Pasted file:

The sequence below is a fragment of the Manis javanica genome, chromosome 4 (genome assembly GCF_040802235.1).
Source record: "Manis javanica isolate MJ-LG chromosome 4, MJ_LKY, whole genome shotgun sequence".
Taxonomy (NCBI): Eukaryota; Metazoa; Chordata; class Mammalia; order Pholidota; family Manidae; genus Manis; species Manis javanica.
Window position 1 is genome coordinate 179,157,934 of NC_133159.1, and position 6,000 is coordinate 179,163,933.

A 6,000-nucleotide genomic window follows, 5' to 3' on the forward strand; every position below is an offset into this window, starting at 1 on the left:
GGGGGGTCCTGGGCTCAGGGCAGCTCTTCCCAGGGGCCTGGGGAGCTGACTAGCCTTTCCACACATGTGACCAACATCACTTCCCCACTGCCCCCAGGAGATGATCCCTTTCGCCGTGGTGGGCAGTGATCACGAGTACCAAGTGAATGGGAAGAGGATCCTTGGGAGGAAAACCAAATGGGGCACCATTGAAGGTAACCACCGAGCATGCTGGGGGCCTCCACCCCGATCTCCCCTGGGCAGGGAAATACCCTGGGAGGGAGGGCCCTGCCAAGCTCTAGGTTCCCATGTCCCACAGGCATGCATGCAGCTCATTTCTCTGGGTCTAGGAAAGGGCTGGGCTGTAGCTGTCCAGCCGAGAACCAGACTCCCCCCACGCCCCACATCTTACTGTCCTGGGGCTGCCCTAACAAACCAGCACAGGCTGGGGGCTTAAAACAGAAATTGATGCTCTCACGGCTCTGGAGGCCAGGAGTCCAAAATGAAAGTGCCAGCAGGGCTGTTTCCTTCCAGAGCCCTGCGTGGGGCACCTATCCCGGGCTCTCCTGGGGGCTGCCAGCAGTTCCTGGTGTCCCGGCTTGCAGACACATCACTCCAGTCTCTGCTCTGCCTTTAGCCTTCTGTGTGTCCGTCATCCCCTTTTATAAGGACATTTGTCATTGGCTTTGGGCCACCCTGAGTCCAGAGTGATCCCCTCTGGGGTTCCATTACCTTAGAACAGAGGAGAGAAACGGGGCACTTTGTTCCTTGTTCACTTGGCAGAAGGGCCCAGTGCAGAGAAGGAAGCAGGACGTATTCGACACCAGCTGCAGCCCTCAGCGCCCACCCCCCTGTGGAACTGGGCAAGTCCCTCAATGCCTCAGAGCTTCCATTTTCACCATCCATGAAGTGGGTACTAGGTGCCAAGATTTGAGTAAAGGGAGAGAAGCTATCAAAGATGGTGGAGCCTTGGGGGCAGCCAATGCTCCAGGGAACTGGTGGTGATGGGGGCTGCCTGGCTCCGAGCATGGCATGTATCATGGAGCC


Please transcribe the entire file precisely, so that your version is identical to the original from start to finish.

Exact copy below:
The sequence below is a fragment of the Manis javanica genome, chromosome 4 (genome assembly GCF_040802235.1).
Source record: "Manis javanica isolate MJ-LG chromosome 4, MJ_LKY, whole genome shotgun sequence".
Taxonomy (NCBI): Eukaryota; Metazoa; Chordata; class Mammalia; order Pholidota; family Manidae; genus Manis; species Manis javanica.
Window position 1 is genome coordinate 179,157,934 of NC_133159.1, and position 6,000 is coordinate 179,163,933.

A 6,000-nucleotide genomic window follows, 5' to 3' on the forward strand; every position below is an offset into this window, starting at 1 on the left:
GGGGGGTCCTGGGCTCAGGGCAGCTCTTCCCAGGGGCCTGGGGAGCTGACTAGCCTTTCCACACATGTGACCAACATCACTTCCCCACTGCCCCCAGGAGATGATCCCTTTCGCCGTGGTGGGCAGTGATCACGAGTACCAAGTGAATGGGAAGAGGATCCTTGGGAGGAAAACCAAATGGGGCACCATTGAAGGTAACCACCGAGCATGCTGGGGGCCTCCACCCCGATCTCCCCTGGGCAGGGAAATACCCTGGGAGGGAGGGCCCTGCCAAGCTCTAGGTTCCCATGTCCCACAGGCATGCATGCAGCTCATTTCTCTGGGTCTAGGAAAGGGCTGGGCTGTAGCTGTCCAGCCGAGAACCAGACTCCCCCCACGCCCCACATCTTACTGTCCTGGGGCTGCCCTAACAAACCAGCACAGGCTGGGGGCTTAAAACAGAAATTGATGCTCTCACGGCTCTGGAGGCCAGGAGTCCAAAATGAAAGTGCCAGCAGGGCTGTTTCCTTCCAGAGCCCTGCGTGGGGCACCTATCCCGGGCTCTCCTGGGGGCTGCCAGCAGTTCCTGGTGTCCCGGCTTGCAGACACATCACTCCAGTCTCTGCTCTGCCTTTAGCCTTCTGTGTGTCCGTCATCCCCTTTTATAAGGACATTTGTCATTGGCTTTGGGCCACCCTGAGTCCAGAGTGATCCCCTCTGGGGTTCCATTACCTTAGAACAGAGGAGAGAAACGGGGCACTTTGTTCCTTGTTCACTTGGCAGAAGGGCCCAGTGCAGAGAAGGAAGCAGGACGTATTCGACACCAGCTGCAGCCCTCAGCGCCCACCCCCCTGTGGAACTGGGCAAGTCCCTCAATGCCTCAGAGCTTCCATTTTCACCATCCATGAAGTGGGTACTAGGTGCCAAGATTTGAGTAAAGGGAGAGAAGCTATCAAAGATGGTGGAGCCTTGGGGGCAGCCAATGCTCCAGGGAACTGGTGGTGATGGGGGCTGCCTGGCTCCGAGCATGGCATGTATCATGGAGCC